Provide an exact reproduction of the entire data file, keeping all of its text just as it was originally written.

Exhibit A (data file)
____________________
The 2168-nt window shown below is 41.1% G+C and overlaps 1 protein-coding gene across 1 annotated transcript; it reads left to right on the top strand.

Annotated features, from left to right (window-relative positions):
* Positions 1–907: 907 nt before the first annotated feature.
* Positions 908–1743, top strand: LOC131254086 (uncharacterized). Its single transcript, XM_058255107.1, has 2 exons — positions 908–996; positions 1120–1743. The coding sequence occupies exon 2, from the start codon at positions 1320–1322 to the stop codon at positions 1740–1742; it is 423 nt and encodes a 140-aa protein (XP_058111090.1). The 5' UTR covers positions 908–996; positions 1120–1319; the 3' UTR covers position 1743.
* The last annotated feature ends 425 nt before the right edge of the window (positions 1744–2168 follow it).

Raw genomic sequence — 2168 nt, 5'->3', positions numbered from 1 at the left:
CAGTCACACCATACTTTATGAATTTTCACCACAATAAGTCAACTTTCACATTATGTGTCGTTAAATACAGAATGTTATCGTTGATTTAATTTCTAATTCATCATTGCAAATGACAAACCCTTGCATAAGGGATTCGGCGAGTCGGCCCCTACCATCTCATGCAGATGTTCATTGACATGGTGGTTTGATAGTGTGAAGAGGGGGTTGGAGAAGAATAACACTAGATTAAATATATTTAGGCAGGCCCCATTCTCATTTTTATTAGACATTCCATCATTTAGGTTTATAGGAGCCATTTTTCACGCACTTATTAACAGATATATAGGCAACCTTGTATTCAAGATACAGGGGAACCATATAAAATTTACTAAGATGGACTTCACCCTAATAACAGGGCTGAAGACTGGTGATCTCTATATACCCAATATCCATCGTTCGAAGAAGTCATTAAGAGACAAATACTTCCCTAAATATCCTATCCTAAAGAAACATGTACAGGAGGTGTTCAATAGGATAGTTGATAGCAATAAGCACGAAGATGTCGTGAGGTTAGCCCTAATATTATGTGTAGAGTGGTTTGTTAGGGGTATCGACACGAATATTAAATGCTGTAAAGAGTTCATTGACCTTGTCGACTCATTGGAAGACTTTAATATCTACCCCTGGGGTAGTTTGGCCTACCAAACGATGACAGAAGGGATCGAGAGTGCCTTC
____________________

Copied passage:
The 2168-nt window shown below is 41.1% G+C and overlaps 1 protein-coding gene across 1 annotated transcript; it reads left to right on the top strand.

Annotated features, from left to right (window-relative positions):
* Positions 1–907: 907 nt before the first annotated feature.
* Positions 908–1743, top strand: LOC131254086 (uncharacterized). Its single transcript, XM_058255107.1, has 2 exons — positions 908–996; positions 1120–1743. The coding sequence occupies exon 2, from the start codon at positions 1320–1322 to the stop codon at positions 1740–1742; it is 423 nt and encodes a 140-aa protein (XP_058111090.1). The 5' UTR covers positions 908–996; positions 1120–1319; the 3' UTR covers position 1743.
* The last annotated feature ends 425 nt before the right edge of the window (positions 1744–2168 follow it).

Raw genomic sequence — 2168 nt, 5'->3', positions numbered from 1 at the left:
CAGTCACACCATACTTTATGAATTTTCACCACAATAAGTCAACTTTCACATTATGTGTCGTTAAATACAGAATGTTATCGTTGATTTAATTTCTAATTCATCATTGCAAATGACAAACCCTTGCATAAGGGATTCGGCGAGTCGGCCCCTACCATCTCATGCAGATGTTCATTGACATGGTGGTTTGATAGTGTGAAGAGGGGGTTGGAGAAGAATAACACTAGATTAAATATATTTAGGCAGGCCCCATTCTCATTTTTATTAGACATTCCATCATTTAGGTTTATAGGAGCCATTTTTCACGCACTTATTAACAGATATATAGGCAACCTTGTATTCAAGATACAGGGGAACCATATAAAATTTACTAAGATGGACTTCACCCTAATAACAGGGCTGAAGACTGGTGATCTCTATATACCCAATATCCATCGTTCGAAGAAGTCATTAAGAGACAAATACTTCCCTAAATATCCTATCCTAAAGAAACATGTACAGGAGGTGTTCAATAGGATAGTTGATAGCAATAAGCACGAAGATGTCGTGAGGTTAGCCCTAATATTATGTGTAGAGTGGTTTGTTAGGGGTATCGACACGAATATTAAATGCTGTAAAGAGTTCATTGACCTTGTCGACTCATTGGAAGACTTTAATATCTACCCCTGGGGTAGTTTGGCCTACCAAACGATGACAGAAGGGATCGAGAGTGCCTTC